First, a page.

One of the reasons behind this decision is that he doesn’t really need the money. But another big reason for not selling is his vision for Canonical and Ubuntu, which he would like to see through personally.

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Ubuntu 19.04 Development Starts Off With Python 3.7, Merged Usr Directories

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Ubuntu

Ubuntu 19.04 "Disco Dingo" development is now officially underway.

Following the initial sync from Debian unstable, Ubuntu developer Matthias Klose announced this morning that "Disco Dingo is now open for development."

The initial prominent changes in the archive include landing Python 3.7 as the default Python3 version after Ubuntu 18.10 shipped with Python 3.6, removal of OpenSSL 1.0 with intending to only ship OpenSSL 1.1.1 LTS, and upgrading to Perl 5.28.

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Samsung Linux on DeX beta hands-on: do almost everything on your phone

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Reviews
Ubuntu
Gadgets

Among the various Linux on Android implementations, Samsung’s Linux on DeX definitely looks the most polished ready to use solution, even if it’s still in beta form. Although it uses a two-year-old version of Ubuntu, there is already a lot that can be done from that. Plus, just like Android users, Linux users can be pretty creative and only time will tell if they’ll be able to use Linux on DeX to make almost any Linux distro work.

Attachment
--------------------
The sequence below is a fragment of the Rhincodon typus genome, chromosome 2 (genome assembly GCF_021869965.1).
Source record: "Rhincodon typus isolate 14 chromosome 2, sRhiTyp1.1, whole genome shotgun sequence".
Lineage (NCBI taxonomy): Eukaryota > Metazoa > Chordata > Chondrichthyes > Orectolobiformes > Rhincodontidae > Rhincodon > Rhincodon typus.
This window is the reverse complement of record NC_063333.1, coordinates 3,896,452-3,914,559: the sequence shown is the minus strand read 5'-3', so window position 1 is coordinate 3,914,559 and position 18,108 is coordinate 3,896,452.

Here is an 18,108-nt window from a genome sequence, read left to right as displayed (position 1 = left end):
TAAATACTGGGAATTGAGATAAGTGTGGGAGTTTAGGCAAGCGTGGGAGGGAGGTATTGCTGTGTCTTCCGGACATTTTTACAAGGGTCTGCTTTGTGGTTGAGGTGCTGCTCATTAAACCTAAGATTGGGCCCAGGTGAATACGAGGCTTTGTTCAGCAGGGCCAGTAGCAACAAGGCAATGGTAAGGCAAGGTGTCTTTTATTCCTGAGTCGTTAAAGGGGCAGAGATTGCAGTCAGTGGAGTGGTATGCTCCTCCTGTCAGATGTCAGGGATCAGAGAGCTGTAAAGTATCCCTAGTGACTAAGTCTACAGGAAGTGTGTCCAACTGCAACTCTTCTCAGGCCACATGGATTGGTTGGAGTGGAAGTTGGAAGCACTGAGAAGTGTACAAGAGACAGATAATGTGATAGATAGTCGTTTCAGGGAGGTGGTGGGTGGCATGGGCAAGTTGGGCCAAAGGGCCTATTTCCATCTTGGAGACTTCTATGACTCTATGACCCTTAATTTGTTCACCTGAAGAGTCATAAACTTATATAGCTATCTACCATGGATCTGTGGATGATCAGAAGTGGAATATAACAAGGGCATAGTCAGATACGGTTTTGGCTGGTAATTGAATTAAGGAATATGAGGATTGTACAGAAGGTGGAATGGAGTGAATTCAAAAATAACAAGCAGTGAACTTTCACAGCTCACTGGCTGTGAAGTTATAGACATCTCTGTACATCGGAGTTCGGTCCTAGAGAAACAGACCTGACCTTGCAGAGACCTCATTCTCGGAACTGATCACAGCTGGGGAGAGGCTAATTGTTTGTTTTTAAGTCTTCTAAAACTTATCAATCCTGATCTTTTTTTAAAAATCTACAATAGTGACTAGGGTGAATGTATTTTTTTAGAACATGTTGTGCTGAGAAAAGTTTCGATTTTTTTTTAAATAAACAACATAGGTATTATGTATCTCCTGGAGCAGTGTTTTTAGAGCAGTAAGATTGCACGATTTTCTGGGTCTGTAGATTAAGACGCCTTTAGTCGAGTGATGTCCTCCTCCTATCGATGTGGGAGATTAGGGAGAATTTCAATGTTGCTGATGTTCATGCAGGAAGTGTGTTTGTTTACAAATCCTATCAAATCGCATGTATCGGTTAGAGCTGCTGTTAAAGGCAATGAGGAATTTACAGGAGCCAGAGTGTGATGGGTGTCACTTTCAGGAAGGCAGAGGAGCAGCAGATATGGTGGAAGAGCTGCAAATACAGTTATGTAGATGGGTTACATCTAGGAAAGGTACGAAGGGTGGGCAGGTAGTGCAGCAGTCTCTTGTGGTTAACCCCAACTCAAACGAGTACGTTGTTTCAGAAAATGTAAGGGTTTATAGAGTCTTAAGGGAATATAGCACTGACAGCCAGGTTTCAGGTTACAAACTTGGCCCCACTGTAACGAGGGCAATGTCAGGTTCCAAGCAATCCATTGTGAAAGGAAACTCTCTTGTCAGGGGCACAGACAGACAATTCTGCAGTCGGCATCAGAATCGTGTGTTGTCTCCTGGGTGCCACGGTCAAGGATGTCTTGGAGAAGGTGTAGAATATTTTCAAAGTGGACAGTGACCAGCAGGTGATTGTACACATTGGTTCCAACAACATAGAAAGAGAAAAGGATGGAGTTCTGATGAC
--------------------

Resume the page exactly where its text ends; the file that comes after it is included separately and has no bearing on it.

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Ubuntu: 8 Reasons Why You Should Stick With Ubuntu Linux, Canonical Promotes Juju, Ubuntu Weekly Newsletter Issue 553

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Ubuntu
  • 8 Reasons Why You Should Stick With Ubuntu Linux

    Canonical’s Ubuntu operating system remains the most popular version of desktop Linux. But once the company stopped developing its own Unity interface, its focus moved elsewhere. Canonical’s eyes are now set more on the cloud than the device you’re reading this on.

    If Canonical no longer seems to care all that much about the Ubuntu desktop, why should you? Turns out there are plenty of reasons to stick with this particular version of Linux.

  • Using Juju to manage evolving complex software

    With developers increasingly moving towards microservices – and with the growing prevalence of the cloud as the default platform – software has become more complex than ever.

    While installing all of the interconnected applications that make up a modern software stack is becoming easier, the real sting in the tail comes on day two and beyond – when it is time to maintain, upgrade, and scale the deployment.

  • Ubuntu Weekly Newsletter Issue 553